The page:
That shooting percentage seems to be the core of Mikheyev’s problems. Sportsnet’s Dimitri Filipovic reports that most NHL players average between 10 and 11 percent and that “the league average conversion rate for forwards tends to hover somewhere between 10 and 11 per cent in a given campaign.”
Part of the reason Mikheyev’s shooting was about half the average was because he played on a defensive shutdown line where there wasn’t much emphasis on scoring. I have to believe that, if Mikheyev’s role to create more offense, he’d likely do better. But who knows?
I also have to wonder if his wrist, which is likely fully-healed structurally, is as good as it will this season and will be in the future. I’m guessing it isn’t. But, again, who knows?
Most hockey pundits believe his shooting percentage should average upward as his career advances. Still, that too is speculation and perhaps Mikheyev’s shooting percentage will always be lower than average throughout the remainder of his career. Still, shooting seems to be one area where practice makes perfect; and, you have to believe the Maple Leafs’ coaching staff knows that and is dedicated to helping Mikheyev improving.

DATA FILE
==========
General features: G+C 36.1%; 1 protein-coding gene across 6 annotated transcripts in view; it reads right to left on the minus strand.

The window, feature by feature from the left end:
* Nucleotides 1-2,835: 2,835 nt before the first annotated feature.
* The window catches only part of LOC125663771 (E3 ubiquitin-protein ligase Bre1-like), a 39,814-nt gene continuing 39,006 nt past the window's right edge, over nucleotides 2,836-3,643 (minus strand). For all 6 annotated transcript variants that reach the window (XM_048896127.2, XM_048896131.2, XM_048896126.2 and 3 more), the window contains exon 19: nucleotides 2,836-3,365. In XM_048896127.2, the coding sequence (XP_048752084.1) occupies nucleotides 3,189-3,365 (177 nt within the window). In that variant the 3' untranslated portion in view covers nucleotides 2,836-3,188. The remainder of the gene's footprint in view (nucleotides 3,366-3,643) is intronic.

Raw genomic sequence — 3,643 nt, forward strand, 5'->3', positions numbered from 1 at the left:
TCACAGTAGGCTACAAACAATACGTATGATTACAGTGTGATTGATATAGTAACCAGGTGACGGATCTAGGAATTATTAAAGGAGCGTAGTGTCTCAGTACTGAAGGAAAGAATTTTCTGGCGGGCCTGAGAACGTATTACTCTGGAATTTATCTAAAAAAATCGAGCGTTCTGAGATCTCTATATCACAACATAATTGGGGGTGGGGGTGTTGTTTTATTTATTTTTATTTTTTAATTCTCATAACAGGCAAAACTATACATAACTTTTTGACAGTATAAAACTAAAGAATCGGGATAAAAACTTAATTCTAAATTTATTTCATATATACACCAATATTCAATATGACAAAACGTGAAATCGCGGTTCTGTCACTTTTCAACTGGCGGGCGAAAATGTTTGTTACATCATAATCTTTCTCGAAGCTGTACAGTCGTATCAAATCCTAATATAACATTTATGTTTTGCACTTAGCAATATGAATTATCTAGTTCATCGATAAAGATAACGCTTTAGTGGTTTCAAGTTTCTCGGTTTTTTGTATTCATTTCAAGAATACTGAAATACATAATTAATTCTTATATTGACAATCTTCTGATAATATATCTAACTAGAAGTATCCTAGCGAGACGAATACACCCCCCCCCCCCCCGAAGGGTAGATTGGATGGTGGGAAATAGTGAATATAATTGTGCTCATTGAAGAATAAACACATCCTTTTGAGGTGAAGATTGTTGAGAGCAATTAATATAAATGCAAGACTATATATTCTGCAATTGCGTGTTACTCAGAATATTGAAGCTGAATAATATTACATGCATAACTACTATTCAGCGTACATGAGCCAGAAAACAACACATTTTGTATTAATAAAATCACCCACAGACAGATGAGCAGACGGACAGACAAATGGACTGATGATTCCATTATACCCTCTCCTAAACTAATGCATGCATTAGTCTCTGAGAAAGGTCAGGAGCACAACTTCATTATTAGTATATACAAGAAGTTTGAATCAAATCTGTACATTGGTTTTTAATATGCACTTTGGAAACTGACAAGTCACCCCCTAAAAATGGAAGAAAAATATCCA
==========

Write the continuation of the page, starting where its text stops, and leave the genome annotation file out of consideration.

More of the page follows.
Imagine a Mikheyev with a Higher Shooting Percentage
If you’re a Maple Leafs’ fan, can you imagine the excitement Mikheyev could bring to the arena if he could double his shooting percentage? Given practice, greater opportunities to play in offensive situations, and a return to complete physical health for his wrist (here I admit I’m guessing from my own experience with injuries), some of those many breakaway chances could soon start hitting the back of the net.
As I’ve noted to start the post, recently I’ve encountered a push to trade Mikheyev. Surely that would be possible. His $1.65 million salary-cap hit is far from onerous. His speed and defense are attractive, and there’s little doubt many other NHL teams would jump at the chance to pick him up and put him to work – in situations similar to how the Maple Leafs utilize him.
So, What’s the Answer? Should the Team Trade Mikheyev?